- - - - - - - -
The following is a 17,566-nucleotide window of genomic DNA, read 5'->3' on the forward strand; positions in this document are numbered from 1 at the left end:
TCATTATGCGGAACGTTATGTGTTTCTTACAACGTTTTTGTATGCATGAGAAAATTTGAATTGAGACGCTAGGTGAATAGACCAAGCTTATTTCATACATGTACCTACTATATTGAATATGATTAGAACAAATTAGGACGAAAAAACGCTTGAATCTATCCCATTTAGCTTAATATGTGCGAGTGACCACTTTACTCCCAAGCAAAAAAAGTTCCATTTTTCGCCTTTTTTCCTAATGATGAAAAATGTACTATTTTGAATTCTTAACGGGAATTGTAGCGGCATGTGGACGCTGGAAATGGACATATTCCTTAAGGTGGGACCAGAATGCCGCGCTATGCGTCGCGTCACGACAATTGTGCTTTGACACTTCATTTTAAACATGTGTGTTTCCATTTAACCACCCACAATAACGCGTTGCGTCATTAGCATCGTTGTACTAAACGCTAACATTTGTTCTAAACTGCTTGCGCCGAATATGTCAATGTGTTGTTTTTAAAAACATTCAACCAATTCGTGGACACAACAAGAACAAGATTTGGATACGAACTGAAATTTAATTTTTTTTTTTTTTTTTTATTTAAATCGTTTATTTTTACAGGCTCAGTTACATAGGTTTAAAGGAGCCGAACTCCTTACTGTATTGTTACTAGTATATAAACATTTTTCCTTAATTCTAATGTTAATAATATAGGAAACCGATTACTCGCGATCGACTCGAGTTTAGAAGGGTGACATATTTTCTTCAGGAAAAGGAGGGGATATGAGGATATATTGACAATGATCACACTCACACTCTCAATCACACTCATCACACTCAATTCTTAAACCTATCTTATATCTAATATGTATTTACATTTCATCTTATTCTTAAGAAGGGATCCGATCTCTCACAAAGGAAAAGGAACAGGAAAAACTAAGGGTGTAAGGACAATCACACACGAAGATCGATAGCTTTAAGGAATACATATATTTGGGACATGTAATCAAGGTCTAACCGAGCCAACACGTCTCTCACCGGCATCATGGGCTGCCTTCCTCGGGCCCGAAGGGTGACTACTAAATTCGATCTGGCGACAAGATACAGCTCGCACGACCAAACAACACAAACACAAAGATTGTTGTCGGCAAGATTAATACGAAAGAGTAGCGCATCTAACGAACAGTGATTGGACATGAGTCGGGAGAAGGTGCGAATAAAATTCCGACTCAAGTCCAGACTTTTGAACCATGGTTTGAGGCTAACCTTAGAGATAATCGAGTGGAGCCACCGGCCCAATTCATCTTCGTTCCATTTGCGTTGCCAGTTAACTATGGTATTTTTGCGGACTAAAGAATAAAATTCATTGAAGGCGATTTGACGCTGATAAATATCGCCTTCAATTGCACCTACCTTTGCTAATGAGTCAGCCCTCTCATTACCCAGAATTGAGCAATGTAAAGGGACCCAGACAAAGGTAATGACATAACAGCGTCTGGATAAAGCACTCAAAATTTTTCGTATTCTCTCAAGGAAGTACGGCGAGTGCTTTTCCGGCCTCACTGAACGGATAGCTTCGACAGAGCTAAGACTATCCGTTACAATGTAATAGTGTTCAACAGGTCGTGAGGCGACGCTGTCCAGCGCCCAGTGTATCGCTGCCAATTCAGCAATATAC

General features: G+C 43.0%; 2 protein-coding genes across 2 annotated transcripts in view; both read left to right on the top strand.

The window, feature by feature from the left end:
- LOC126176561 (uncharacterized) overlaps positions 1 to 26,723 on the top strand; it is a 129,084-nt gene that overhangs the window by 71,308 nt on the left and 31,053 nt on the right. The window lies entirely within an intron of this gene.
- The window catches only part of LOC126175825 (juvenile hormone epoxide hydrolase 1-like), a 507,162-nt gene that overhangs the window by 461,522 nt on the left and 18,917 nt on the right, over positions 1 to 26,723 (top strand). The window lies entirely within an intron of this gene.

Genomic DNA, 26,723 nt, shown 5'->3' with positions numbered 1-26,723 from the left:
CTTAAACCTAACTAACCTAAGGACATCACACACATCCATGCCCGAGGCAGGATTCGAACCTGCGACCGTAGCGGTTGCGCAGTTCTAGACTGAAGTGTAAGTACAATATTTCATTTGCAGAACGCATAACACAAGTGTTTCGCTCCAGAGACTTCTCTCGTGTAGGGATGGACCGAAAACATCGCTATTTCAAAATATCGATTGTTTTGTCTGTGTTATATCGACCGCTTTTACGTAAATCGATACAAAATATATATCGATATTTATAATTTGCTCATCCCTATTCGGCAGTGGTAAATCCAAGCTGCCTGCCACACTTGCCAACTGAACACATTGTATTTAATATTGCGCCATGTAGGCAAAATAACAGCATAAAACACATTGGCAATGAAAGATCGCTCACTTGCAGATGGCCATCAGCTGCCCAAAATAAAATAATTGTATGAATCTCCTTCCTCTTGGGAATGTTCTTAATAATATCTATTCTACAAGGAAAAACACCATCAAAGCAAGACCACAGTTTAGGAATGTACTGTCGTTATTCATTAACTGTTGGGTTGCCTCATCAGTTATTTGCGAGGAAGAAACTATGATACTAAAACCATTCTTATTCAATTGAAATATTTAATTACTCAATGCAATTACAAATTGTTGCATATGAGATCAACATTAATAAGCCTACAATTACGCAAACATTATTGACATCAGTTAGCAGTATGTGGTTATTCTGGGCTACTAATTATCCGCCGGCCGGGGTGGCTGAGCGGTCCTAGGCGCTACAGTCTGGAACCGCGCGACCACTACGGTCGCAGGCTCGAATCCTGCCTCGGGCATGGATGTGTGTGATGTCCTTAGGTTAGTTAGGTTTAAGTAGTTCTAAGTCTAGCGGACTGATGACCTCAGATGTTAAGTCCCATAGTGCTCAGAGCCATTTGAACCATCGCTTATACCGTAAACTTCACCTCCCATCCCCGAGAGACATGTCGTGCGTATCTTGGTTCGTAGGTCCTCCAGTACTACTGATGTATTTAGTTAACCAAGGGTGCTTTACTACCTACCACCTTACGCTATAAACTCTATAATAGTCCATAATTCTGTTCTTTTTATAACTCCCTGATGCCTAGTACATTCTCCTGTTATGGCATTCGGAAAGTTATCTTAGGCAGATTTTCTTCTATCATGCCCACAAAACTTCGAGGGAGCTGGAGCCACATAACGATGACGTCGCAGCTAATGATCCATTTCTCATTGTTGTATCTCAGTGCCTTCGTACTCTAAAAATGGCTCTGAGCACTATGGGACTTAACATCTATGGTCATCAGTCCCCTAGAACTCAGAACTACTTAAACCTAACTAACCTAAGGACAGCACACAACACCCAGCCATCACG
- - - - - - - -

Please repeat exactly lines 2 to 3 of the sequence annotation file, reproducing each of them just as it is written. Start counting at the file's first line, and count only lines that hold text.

TCATTATGCGGAACGTTATGTGTTTCTTACAACGTTTTTGTATGCATGAGAAAATTTGAATTGAGACGCTAGGTGAATAGACCAAGCTTATTTCATACATGTACCTACTATATTGAATATGATTAGAACAAATTAGGACGAAAAAACGCTTGAATCTATCCCATTTAGCTTAATATGTGCGAGTGACCACTTTACTCCCAAGCAAAAAAAGTTCCATTTTTCGCCTTTTTTCCTAATGATGAAAAATGTACTATTTTGAATTCTTAACGGGAATTGTAGCGGCATGTGGACGCTGGAAATGGACATATTCCTTAAGGTGGGACCAGAATGCCGCGCTATGCGTCGCGTCACGACAATTGTGCTTTGACACTTCATTTTAAACATGTGTGTTTCCATTTAACCACCCACAATAACGCGTTGCGTCATTAGCATCGTTGTACTAAACGCTAACATTTGTTCTAAACTGCTTGCGCCGAATATGTCAATGTGTTGTTTTTAAAAACATTCAACCAATTCGTGGACACAACAAGAACAAGATTTGGATACGAACTGAAATTTAATTTTTTTTTTTTTTTTTTATTTAAATCGTTTATTTTTACAGGCTCAGTTACATAGGTTTAAAGGAGCCGAACTCCTTACTGTATTGTTACTAGTATATAAACATTTTTCCTTAATTCTAATGTTAATAATATAGGAAACCGATTACTCGCGATCGACTCGAGTTTAGAAGGGTGACATATTTTCTTCAGGAAAAGGAGGGGATATGAGGATATATTGACAATGATCACACTCACACTCTCAATCACACTCATCACACTCAATTCTTAAACCTATCTTATATCTAATATGTATTTACATTTCATCTTATTCTTAAGAAGGGATCCGATCTCTCACAAAGGAAAAGGAACAGGAAAAACTAAGGGTGTAAGGACAATCACACACGAAGATCGATAGCTTTAAGGAATACATATATTTGGGACATGTAATCAAGGTCTAACCGAGCCAACACGTCTCTCACCGGCATCATGGGCTGCCTTCCTCGGGCCCGAAGGGTGACTACTAAATTCGATCTGGCGACAAGATACAGCTCGCACGACCAAACAACACAAACACAAAGATTGTTGTCGGCAAGATTAATACGAAAGAGTAGCGCATCTAACGAACAGTGATTGGACATGAGTCGGGAGAAGGTGCGAATAAAATTCCGACTCAAGTCCAGACTTTTGAACCATGGTTTGAGGCTAACCTTAGAGATAATCGAGTGGAGCCACCGGCCCAATTCATCTTCGTTCCATTTGCGTTGCCAGTTAACTATGGTATTTTTGCGGACTAAAGAATAAAATTCATTGAAGGCGATTTGACGCTGATAAATATCGCCTTCAATTGCACCTACCTTTGCTAATGAGTCAGCCCTCTCATTACCCAGAATTGAGCAATGTAAAGGGACCCAGACAAAGGTAATGACATAACAGCGTCTGGATAAAGCACTCAAAATTTTTCGTATTCTCTCAAGGAAGTACGGCGAGTGCTTTTCCGGCCTCACTGAACGGATAGCTTCGACAGAGCTAAGACTATCCGTTACAATGTAATAGTGTTCAACAGGTCGTGAGGCGACGCTGTCCAGCGCCCAGTGTATCGCTGCCAATTCAGCAATATAC

General features: G+C 43.0%; 2 protein-coding genes across 2 annotated transcripts in view; both read left to right on the top strand.